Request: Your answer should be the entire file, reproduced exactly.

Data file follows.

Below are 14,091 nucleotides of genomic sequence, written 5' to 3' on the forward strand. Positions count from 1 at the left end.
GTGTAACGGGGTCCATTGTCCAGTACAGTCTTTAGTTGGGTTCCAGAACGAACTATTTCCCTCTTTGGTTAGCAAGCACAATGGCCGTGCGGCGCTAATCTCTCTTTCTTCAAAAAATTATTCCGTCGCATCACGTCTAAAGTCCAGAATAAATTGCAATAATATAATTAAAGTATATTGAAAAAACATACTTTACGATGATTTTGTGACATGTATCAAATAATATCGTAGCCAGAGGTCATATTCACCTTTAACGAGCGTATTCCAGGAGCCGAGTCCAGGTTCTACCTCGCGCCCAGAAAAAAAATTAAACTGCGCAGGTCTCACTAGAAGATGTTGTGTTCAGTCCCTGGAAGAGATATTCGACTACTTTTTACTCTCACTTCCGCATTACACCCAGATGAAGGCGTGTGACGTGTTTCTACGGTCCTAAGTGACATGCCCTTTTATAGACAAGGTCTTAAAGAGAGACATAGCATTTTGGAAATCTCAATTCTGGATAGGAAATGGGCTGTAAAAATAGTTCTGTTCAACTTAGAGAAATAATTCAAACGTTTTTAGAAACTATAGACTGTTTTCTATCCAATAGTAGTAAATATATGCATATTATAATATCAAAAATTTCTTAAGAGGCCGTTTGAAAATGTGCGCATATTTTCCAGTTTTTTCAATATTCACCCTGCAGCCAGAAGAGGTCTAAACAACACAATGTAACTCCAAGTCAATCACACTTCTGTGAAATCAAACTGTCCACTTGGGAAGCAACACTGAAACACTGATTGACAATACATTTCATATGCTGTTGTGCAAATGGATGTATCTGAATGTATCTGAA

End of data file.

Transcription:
Below are 14,091 nucleotides of genomic sequence, written 5' to 3' on the forward strand. Positions count from 1 at the left end.
GTGTAACGGGGTCCATTGTCCAGTACAGTCTTTAGTTGGGTTCCAGAACGAACTATTTCCCTCTTTGGTTAGCAAGCACAATGGCCGTGCGGCGCTAATCTCTCTTTCTTCAAAAAATTATTCCGTCGCATCACGTCTAAAGTCCAGAATAAATTGCAATAATATAATTAAAGTATATTGAAAAAACATACTTTACGATGATTTTGTGACATGTATCAAATAATATCGTAGCCAGAGGTCATATTCACCTTTAACGAGCGTATTCCAGGAGCCGAGTCCAGGTTCTACCTCGCGCCCAGAAAAAAAATTAAACTGCGCAGGTCTCACTAGAAGATGTTGTGTTCAGTCCCTGGAAGAGATATTCGACTACTTTTTACTCTCACTTCCGCATTACACCCAGATGAAGGCGTGTGACGTGTTTCTACGGTCCTAAGTGACATGCCCTTTTATAGACAAGGTCTTAAAGAGAGACATAGCATTTTGGAAATCTCAATTCTGGATAGGAAATGGGCTGTAAAAATAGTTCTGTTCAACTTAGAGAAATAATTCAAACGTTTTTAGAAACTATAGACTGTTTTCTATCCAATAGTAGTAAATATATGCATATTATAATATCAAAAATTTCTTAAGAGGCCGTTTGAAAATGTGCGCATATTTTCCAGTTTTTTCAATATTCACCCTGCAGCCAGAAGAGGTCTAAACAACACAATGTAACTCCAAGTCAATCACACTTCTGTGAAATCAAACTGTCCACTTGGGAAGCAACACTGAAACACTGATTGACAATACATTTCATATGCTGTTGTGCAAATGGATGTATCTGAATGTATCTGAA